The Olympics: I (do not) Volunteer As Tribute

The Summer Olympics are here in all of its glory and I am completely on board with the hype.  America really needed this right now, something positive of this magnitude to unite us all together. It’s like we collectively threw a Phelps Face to the Donald Trump headlines and realized we are better than this.

The Opening Ceremony was the part of the Olympics where Brazil was like “Guys, don’t hate us!  We gave you Gisele!”  There was lots of music and fanfare but I was living for the entrance of all the countries with their flags.  Aside from the fact that I felt certain the same blonde white girl kept recycling back through the line up, each country showcased such unique and beautiful athletes.  It fascinated me how they are all different, yet so very similar.  Don’t even get me started on the Refugee Olympic Team.  AMAZING.

So basically this is where I’ve been the past week with the rest of America: planted in the living room, cheering, marveling, fact checking the commentators on Google.

You know when you’re watching the Olympics and the athletes make their event look way too easy?  Like you sit there and think, “I could probably swim that fast if I felt like it.”  I loved this tweet:
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Y’all.  How much would the Internet die if this happened!?  How do we make this happen for Tokyo 2020?  Do we all change our Facebook pictures at the same time? Can we write a Congressman?  Do we hold a Hunger Games Reaping Ceremony to decide who competes?

While some people may be thrilled to represent the regular people in the Olympics, I am not one of those.  After much deliberation and prayer, I have decided to withdraw my name from consideration as the average person in the Olympics.


In all potential scenarios where I represent the USA in a sport as the Average One, I either physically die or bring embarrassment to everyone who’s ever lived in America.  Plus a swim cap doesn’t do much for anybody.


In the extremely unlikely scenario that I competed against Olympic athletes in their sport, here’s probably how it would all go down:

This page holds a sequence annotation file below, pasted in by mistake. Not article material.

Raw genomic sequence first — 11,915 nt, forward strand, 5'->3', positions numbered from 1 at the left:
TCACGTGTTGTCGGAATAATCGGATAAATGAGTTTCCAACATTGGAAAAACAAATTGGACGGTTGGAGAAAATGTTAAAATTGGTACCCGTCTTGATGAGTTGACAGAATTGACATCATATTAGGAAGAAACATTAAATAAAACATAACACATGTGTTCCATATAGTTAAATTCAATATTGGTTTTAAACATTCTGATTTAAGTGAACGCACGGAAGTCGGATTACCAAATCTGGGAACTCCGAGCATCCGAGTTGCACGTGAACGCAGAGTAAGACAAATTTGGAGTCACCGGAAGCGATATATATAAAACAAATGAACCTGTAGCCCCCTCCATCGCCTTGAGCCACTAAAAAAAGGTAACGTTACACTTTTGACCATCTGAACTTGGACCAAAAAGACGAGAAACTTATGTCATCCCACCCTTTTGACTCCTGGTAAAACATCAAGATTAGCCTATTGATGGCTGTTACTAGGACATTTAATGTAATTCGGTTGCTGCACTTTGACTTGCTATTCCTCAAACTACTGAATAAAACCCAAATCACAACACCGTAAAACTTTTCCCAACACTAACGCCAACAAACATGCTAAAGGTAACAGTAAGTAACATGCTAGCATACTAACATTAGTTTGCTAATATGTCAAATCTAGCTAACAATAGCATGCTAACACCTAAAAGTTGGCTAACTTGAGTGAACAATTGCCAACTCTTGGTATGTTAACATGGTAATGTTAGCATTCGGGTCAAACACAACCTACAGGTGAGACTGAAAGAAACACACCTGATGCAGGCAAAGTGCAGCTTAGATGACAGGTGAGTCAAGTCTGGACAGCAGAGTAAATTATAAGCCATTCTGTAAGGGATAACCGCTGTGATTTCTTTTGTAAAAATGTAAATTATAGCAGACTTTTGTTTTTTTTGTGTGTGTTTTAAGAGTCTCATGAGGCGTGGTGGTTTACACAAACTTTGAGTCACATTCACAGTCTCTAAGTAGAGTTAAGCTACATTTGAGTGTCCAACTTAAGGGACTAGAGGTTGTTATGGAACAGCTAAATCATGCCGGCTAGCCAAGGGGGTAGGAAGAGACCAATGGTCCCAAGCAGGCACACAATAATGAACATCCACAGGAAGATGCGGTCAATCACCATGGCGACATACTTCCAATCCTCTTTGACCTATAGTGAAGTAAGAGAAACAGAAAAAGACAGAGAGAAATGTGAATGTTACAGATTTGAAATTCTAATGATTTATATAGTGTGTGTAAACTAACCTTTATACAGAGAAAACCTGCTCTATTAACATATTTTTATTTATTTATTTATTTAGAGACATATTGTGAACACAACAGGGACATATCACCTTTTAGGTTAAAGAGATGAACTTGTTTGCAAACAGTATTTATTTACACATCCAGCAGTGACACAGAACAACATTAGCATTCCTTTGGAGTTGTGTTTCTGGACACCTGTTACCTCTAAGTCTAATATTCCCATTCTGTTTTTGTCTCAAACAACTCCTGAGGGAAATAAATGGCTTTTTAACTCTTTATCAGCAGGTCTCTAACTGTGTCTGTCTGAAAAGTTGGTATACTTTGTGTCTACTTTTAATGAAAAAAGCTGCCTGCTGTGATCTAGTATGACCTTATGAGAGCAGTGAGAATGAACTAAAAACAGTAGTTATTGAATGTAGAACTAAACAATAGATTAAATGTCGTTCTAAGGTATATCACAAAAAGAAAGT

Olympic Swimmers: Set world record, do treading water hugs with teammates
Me in Rio: Doggy paddling 1/3 way through my first lap, looking for dive rings on the pool floor

Olympic Divers: Dive off the platform doing two and a half twists, return to pike position, check text messages mid-air, one and a half somersaults, dive into the water 
Me in Rio:
Foot cramp while standing backward on the diving board edge, wow the crowd with my backward Pencil jump, yell out SKITTLES!!!!! before hitting the water
(because how can anyone jump off a diving board and not play Categories? This is beyond me.)

Olympic Gymnasts: Balance beam dismount- Double back tuck full twist
Me in Rio: Walk 3 steps, try to pivot, flail limbs in every direction, R.I.P.

Commentators on Olympic Beach Volleyball Players: “Kerri Walsh Jennings makes a phenomenal dive into the sand to keep that ball alive.  Her experience on the court and her sheer determination just make her an unstoppable force here in Rio.”
Commentators on me in Rio: “She collapses into the sand after it appears the Aussie spiked the volleyball directly onto her body.  Is she laying in the sand in her two piece in the fetal position?  Let’s take a look at the slow motion replay to see what’s happening here.. OH! OKAY AVERT THE EYES!! EVERYONE THIS IS NOT A DRILL.  THERE IS A LOT OF FLESH EXPOSED.  CAN WE ALL AGREE TO UNSEE THIS?  CUT TO RYAN SEACREST DOING NOTHING ON A BEACH.”

Olympic Sprinters: Completing the 100m in 9.81 seconds to win gold
(For reference, it takes me 9.81 seconds to remember how to spell and write my name)
Me in Rio: Explode out of the starting blocks onto the Pocket Rocket for a 100m piggyback ride


As you can see, it would be a tremendous disservice to choose me to participate in any Olympic sport.  Just to be clear though, my patriotic nail art would entirely make up for what I lack in skill.

I may not ever compete in the Olympics and I’m more than okay with that.
I’ll just have to settle for being an Olympic judge from the convenience of my couch, casually saying, “I could do that”.